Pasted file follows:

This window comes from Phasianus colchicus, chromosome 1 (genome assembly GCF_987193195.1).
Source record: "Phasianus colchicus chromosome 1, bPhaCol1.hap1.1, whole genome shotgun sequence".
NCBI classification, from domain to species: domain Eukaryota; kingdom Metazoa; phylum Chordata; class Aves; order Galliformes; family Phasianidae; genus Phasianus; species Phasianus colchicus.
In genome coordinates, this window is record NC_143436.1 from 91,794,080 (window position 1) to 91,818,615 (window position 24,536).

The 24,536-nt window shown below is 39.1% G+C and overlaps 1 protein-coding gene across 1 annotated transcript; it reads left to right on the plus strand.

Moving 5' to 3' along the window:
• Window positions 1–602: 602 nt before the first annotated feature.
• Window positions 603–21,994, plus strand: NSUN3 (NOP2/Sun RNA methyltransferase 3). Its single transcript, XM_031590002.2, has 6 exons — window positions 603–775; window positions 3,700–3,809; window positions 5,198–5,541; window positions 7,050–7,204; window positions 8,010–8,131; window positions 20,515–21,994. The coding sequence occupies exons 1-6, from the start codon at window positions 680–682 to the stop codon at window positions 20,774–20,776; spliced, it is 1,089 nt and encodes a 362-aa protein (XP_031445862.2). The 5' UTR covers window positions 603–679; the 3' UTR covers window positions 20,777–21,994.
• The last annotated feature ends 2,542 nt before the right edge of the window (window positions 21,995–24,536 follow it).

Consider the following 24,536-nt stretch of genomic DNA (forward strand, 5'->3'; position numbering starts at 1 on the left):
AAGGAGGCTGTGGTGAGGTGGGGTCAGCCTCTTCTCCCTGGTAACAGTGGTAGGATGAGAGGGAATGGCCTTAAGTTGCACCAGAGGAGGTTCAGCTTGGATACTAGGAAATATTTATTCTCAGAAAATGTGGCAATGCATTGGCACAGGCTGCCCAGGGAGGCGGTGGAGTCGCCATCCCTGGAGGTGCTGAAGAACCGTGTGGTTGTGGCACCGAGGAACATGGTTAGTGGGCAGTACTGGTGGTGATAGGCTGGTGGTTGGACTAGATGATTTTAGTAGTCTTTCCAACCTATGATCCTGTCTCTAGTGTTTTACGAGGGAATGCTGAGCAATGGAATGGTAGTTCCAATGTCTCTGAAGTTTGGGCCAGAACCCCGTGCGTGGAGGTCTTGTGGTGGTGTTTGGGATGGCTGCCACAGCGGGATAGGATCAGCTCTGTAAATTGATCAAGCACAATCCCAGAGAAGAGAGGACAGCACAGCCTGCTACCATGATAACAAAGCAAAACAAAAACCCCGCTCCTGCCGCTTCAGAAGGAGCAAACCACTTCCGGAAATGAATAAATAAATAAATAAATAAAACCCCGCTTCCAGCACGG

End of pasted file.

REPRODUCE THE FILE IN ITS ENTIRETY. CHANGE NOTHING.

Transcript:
This window comes from Phasianus colchicus, chromosome 1 (genome assembly GCF_987193195.1).
Source record: "Phasianus colchicus chromosome 1, bPhaCol1.hap1.1, whole genome shotgun sequence".
NCBI classification, from domain to species: domain Eukaryota; kingdom Metazoa; phylum Chordata; class Aves; order Galliformes; family Phasianidae; genus Phasianus; species Phasianus colchicus.
In genome coordinates, this window is record NC_143436.1 from 91,794,080 (window position 1) to 91,818,615 (window position 24,536).

The 24,536-nt window shown below is 39.1% G+C and overlaps 1 protein-coding gene across 1 annotated transcript; it reads left to right on the plus strand.

Moving 5' to 3' along the window:
• Window positions 1–602: 602 nt before the first annotated feature.
• Window positions 603–21,994, plus strand: NSUN3 (NOP2/Sun RNA methyltransferase 3). Its single transcript, XM_031590002.2, has 6 exons — window positions 603–775; window positions 3,700–3,809; window positions 5,198–5,541; window positions 7,050–7,204; window positions 8,010–8,131; window positions 20,515–21,994. The coding sequence occupies exons 1-6, from the start codon at window positions 680–682 to the stop codon at window positions 20,774–20,776; spliced, it is 1,089 nt and encodes a 362-aa protein (XP_031445862.2). The 5' UTR covers window positions 603–679; the 3' UTR covers window positions 20,777–21,994.
• The last annotated feature ends 2,542 nt before the right edge of the window (window positions 21,995–24,536 follow it).

Consider the following 24,536-nt stretch of genomic DNA (forward strand, 5'->3'; position numbering starts at 1 on the left):
AAGGAGGCTGTGGTGAGGTGGGGTCAGCCTCTTCTCCCTGGTAACAGTGGTAGGATGAGAGGGAATGGCCTTAAGTTGCACCAGAGGAGGTTCAGCTTGGATACTAGGAAATATTTATTCTCAGAAAATGTGGCAATGCATTGGCACAGGCTGCCCAGGGAGGCGGTGGAGTCGCCATCCCTGGAGGTGCTGAAGAACCGTGTGGTTGTGGCACCGAGGAACATGGTTAGTGGGCAGTACTGGTGGTGATAGGCTGGTGGTTGGACTAGATGATTTTAGTAGTCTTTCCAACCTATGATCCTGTCTCTAGTGTTTTACGAGGGAATGCTGAGCAATGGAATGGTAGTTCCAATGTCTCTGAAGTTTGGGCCAGAACCCCGTGCGTGGAGGTCTTGTGGTGGTGTTTGGGATGGCTGCCACAGCGGGATAGGATCAGCTCTGTAAATTGATCAAGCACAATCCCAGAGAAGAGAGGACAGCACAGCCTGCTACCATGATAACAAAGCAAAACAAAAACCCCGCTCCTGCCGCTTCAGAAGGAGCAAACCACTTCCGGAAATGAATAAATAAATAAATAAATAAAACCCCGCTTCCAGCACGG